By a MetNews Staff Writer
A railroad worker who agreed to release all future claims against his employer as part of a settlement was not barred from bringing another claim eight years later for an injury unrelated to the incident that led to the previous settlement, Div. Two of this district’s Court of Appeal has held, interpreting a provision of the Federal Employers’ Liability Act.
A portion of that act provides, at 45 U.S.C. §55:
“Any contract, rule, regulation, or device whatsoever, the purpose or intent of which shall be to enable any common carrier to exempt itself from any liability created by this chapter, shall to that extent be void….”
Presiding Justice Elwood Lui said, in an opinion filed Monday:
“The United States Supreme Court long ago concluded that this provision does not apply to a release provided in settlement of a specific liability claim….However, federal law, which governs here, is unsettled as to whether such a release may properly extend to known risks that have not yet caused any injury.
“No California case has yet considered this issue.”
Sixth Circuit Opinion
Lui turned to the 1997 Sixth U.S. Circuit Court of Appeals decision in Babbitt v. Norfolk Western Railway Company which distinguishes valid releases, which are negotiated based on a known claim for specific injury, from those that attempt to “extinguish potential future claims” that employees might bring for “known or unknown” injuries. It limits the scope of a release to “those risks which are known to the parties at the time the release is signed,” he noted.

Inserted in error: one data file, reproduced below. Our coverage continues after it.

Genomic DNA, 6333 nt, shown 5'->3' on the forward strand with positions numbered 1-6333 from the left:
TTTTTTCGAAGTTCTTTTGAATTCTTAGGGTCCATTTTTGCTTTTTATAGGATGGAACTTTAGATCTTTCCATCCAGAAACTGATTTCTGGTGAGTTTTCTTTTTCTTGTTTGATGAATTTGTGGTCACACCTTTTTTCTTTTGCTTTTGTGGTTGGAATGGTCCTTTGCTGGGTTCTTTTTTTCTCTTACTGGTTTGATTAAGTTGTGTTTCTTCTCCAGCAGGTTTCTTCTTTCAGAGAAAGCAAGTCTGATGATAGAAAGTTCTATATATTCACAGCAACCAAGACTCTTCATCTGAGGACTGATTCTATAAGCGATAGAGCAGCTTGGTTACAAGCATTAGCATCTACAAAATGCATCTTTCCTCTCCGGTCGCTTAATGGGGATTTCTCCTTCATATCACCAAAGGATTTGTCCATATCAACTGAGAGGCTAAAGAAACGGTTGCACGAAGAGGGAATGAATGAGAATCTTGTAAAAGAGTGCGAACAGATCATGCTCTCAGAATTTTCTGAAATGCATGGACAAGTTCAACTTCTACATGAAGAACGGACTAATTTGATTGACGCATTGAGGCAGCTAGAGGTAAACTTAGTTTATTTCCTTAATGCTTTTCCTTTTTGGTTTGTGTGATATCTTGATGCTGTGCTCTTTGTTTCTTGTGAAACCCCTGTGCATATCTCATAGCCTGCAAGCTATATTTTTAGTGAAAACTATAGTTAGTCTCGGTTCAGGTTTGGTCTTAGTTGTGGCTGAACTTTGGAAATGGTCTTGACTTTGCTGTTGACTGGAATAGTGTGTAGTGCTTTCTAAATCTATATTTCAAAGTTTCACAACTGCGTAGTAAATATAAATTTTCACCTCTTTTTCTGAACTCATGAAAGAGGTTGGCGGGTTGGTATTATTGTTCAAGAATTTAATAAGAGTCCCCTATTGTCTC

While noting a division among the federal circuits on the issue, the jurist declared:
“We conclude that the ‘bright line’ rule explained in Babbitt is more consistent with section 55 and with the United States Supreme Court decisions interpreting it, at least as applied to the purported release of unrelated future claims.”
Judgment for Railroad
The opinion reverses a judgment by Los Angeles Superior Court Judge William F. Fahey, who granted a motion for judgment on the pleadings by Union Pacific Railroad in an action brought under the FELA by former employee Bernie Chacon.
Fahey based his decision on a release signed by Chacon in 2010 as part of a settlement under which the railroad paid him nearly $204,000 in connection with a 2007 incident. Chacon agreed to retire and release Union Pacific from liability for all claims arising out his employment, including claims concerning exposure to toxic chemicals or fumes.
“The Release that Chacon provided in settling his prior lawsuit in 2010 validly applied to all claims arising from the 2007 accident at issue in that litigation,” Lui said in his opinion joined by Justices Victoria M. Chavez and Brian M. Hoffstadt.
But, Lui added, the release did not apply to unrelated future claims, concluding:
“Thus, the Release does not bar Chacon’s claims in this litigation.”
The case is Chacon v. Union Pacific Railroad, 2020 S.O.S. 5097.
Counsel for Union Pacific were Viiu Spangler Khare, Steven M. Crane, Barbara S. Hodous, and Rebecca A. Bellow of Berkes Crane Robinson & Seal in Los Angeles. D. Shawn Burkley and James West of the Sherman Oaks form of Marc J. Bern & Partners, LLP acted for Chacon.
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